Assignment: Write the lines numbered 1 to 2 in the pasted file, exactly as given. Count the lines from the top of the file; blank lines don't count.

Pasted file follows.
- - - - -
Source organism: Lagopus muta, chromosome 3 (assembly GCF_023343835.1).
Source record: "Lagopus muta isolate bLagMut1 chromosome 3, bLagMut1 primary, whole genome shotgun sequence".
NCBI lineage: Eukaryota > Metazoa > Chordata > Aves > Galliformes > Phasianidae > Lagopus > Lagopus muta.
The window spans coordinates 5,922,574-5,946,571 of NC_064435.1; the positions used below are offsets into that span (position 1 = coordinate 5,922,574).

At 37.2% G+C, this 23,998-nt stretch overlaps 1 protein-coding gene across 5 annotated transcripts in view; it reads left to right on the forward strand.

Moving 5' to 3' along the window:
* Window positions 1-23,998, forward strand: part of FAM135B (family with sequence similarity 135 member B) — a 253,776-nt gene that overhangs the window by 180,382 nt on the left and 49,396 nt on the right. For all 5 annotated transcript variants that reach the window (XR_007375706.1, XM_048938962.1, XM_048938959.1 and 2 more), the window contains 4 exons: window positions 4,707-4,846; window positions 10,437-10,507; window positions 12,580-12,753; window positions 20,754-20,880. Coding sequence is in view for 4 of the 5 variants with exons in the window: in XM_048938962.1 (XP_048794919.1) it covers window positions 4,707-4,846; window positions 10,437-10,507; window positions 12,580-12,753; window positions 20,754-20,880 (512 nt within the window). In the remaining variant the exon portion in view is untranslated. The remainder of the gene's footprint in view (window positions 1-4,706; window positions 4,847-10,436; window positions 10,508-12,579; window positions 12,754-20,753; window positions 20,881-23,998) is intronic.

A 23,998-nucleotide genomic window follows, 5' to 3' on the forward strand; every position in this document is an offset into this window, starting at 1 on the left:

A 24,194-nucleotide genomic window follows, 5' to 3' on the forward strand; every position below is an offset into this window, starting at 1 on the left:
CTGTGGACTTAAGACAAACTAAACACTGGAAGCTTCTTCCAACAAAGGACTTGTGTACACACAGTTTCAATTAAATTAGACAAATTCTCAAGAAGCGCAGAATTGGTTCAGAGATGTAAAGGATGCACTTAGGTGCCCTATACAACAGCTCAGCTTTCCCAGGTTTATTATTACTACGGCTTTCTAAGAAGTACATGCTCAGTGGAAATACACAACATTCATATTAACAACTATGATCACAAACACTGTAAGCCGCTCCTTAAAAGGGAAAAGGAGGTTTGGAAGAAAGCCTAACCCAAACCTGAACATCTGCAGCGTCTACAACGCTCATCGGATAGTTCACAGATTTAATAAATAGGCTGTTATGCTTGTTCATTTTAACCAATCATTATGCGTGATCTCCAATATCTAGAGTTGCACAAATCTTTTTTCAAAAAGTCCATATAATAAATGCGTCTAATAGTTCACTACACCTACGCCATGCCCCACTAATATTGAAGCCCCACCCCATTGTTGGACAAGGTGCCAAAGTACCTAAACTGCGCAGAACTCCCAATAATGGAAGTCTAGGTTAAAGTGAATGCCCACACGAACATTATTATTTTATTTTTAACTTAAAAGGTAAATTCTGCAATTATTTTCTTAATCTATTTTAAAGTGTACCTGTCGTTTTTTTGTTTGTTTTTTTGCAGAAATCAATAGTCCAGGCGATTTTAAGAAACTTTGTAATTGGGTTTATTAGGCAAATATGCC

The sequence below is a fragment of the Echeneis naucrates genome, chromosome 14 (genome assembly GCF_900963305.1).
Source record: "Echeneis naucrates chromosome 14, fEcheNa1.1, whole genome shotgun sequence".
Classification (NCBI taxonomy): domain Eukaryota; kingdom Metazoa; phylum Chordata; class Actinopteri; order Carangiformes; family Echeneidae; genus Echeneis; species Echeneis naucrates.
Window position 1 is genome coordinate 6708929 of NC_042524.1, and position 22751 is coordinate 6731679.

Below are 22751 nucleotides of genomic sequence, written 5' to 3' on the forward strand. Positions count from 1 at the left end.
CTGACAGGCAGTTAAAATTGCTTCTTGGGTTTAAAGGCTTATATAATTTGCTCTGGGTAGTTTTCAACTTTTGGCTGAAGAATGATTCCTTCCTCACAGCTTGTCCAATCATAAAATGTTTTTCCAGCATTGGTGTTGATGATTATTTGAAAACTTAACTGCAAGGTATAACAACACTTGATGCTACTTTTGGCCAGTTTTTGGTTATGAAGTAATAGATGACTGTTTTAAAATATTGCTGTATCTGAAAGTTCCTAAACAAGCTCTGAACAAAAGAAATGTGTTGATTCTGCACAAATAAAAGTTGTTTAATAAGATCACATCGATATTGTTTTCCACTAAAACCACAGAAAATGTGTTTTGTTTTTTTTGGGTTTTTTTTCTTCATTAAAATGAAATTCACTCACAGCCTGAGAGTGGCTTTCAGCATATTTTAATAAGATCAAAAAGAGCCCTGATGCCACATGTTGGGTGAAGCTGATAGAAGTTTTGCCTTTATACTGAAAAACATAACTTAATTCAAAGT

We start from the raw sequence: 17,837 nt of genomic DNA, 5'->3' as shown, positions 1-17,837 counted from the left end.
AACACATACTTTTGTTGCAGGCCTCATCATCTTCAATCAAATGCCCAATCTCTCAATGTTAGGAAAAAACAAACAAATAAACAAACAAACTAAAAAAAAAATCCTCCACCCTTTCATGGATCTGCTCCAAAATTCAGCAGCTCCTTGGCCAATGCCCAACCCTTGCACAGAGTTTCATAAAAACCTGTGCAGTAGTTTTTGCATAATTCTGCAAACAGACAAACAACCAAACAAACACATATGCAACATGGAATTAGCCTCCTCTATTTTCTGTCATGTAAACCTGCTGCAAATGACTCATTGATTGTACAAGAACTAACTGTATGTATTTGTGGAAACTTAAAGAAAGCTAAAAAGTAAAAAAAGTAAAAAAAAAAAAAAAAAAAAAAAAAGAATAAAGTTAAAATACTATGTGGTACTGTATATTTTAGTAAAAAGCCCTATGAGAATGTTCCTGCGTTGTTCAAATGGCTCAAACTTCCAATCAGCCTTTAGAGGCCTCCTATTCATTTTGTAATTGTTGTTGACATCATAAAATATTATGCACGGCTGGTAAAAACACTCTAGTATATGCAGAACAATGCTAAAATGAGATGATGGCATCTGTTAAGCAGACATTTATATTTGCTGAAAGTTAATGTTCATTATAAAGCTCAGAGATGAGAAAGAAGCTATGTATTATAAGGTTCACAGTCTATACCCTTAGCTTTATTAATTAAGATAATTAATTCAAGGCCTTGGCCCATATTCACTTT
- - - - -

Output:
Source organism: Lagopus muta, chromosome 3 (assembly GCF_023343835.1).
Source record: "Lagopus muta isolate bLagMut1 chromosome 3, bLagMut1 primary, whole genome shotgun sequence".